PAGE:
Simplify IPython cluster start up and use for multiple schedulers.
Quickly and easily parallelize Python functions using IPython on a cluster, supporting multiple schedulers. Optimizes IPython defaults to handle larger clusters and simultaneous processes.
Lets say you wrote a program that takes several files in as arguments and performs some kind of long running computation on them. Your original implementation used a loop but it was way too slow:
from yourmodule import long_running_function import sys if __name__ == "__main__": for f in sys.argv[1:]: long_running_function(f)
If you have access to one of the supported schedulers you can easily parallelize your program across 5 nodes with ipython-cluster-helper:
from cluster_helper.cluster import cluster_view from yourmodule import long_running_function import sys if __name__ == "__main__": with cluster_view(scheduler="lsf", queue="hsph", num_jobs=5) as view: view.map(long_running_function, sys.argv[1:])
That’s it! No setup required.
How it works
ipython-cluster-helper creates a throwaway parallel IPython profile, launches a cluster and returns a view. On program exit it shuts the cluster down and deletes the throwaway profile.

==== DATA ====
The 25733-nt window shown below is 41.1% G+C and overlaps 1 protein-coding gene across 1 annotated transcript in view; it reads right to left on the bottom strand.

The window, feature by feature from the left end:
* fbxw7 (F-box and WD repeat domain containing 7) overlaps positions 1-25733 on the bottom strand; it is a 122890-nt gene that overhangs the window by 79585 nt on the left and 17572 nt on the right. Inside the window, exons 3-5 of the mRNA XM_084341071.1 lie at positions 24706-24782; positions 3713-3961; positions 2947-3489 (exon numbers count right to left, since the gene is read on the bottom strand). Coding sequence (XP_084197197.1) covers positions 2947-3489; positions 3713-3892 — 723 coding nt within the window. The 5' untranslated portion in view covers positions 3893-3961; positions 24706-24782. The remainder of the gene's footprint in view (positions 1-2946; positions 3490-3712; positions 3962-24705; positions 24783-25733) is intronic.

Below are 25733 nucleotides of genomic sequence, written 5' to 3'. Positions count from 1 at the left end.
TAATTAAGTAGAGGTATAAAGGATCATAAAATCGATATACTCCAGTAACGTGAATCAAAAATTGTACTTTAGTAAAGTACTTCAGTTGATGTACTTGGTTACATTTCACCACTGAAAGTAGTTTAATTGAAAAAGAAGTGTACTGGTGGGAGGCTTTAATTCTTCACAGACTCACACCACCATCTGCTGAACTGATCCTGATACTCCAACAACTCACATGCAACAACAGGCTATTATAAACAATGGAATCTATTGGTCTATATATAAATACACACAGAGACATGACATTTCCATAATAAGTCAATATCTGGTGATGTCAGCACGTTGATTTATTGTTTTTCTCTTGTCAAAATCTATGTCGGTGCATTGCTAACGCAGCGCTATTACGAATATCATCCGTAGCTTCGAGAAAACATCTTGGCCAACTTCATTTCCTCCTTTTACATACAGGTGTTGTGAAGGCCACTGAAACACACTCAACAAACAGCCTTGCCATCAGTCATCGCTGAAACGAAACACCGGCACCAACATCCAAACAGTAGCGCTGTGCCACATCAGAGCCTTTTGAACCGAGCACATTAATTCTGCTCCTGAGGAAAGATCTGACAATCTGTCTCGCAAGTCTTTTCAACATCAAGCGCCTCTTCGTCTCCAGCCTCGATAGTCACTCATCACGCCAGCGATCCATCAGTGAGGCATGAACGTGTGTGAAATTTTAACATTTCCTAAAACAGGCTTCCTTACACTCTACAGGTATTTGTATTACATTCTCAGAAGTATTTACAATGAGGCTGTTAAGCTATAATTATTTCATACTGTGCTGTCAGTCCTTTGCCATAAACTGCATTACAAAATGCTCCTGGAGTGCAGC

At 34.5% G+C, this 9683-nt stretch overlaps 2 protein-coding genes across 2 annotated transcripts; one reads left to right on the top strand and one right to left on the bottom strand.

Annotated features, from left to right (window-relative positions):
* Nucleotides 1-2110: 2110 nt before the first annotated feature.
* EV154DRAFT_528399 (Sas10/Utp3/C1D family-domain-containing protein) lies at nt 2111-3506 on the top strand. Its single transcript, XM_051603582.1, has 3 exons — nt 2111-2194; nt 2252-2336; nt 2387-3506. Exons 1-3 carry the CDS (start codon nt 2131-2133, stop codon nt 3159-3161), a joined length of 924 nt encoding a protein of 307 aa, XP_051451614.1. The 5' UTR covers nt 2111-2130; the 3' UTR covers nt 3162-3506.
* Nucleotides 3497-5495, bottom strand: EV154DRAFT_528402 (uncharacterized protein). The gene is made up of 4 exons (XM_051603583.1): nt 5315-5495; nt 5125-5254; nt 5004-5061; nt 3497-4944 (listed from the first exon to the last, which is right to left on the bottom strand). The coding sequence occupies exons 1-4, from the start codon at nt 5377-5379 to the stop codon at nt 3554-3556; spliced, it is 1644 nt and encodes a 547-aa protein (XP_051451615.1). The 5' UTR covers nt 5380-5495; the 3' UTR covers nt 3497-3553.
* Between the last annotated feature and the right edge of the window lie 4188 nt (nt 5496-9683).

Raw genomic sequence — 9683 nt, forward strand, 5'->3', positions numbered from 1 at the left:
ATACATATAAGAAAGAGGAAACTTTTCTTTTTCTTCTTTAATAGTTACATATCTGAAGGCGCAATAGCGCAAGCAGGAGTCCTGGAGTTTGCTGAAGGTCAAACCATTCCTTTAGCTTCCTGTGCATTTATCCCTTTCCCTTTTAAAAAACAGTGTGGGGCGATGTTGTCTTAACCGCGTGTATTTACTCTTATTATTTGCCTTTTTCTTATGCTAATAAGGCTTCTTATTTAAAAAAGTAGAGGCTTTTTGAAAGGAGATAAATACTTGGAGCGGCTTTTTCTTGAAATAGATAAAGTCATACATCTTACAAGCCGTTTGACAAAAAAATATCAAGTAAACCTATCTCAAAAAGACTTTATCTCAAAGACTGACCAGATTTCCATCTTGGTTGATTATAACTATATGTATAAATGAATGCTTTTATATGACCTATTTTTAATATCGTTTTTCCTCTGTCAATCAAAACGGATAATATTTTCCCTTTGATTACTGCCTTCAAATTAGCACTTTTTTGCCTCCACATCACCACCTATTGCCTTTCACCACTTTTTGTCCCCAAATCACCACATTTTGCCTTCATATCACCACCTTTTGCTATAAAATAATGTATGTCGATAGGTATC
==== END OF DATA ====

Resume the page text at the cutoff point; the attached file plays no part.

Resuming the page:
Platform LSF (“lsf”), Sun Grid Engine (“sge”), Torque (“torque”) and SLURM (“slurm”).
More to come?
If you are having problems pickling the pieces you want to parallelize (you will see errors complaining your item cannot be pickled), you might want to install the dill module: https://github.com/uqfoundation/dill. If dill is importable, ipython-cluster-helper will use the dill pickle method, which can pickle many items that the Python pickle cannot. This is currently not functional as dill has some issues pickling objects that IPython can pickle.
The cool parts of this were ripped from bcbio-nextgen.
- Brad Chapman (@chapmanb)
- Mario Giovacchini (@mariogiov)
- Valentine Svensson (@vals)
- Roman Valls (@brainstorm)
- Rory Kirchner (@roryk)
- Luca Beltrame (@lbeltrame)
- James Porter (@porterjamesj)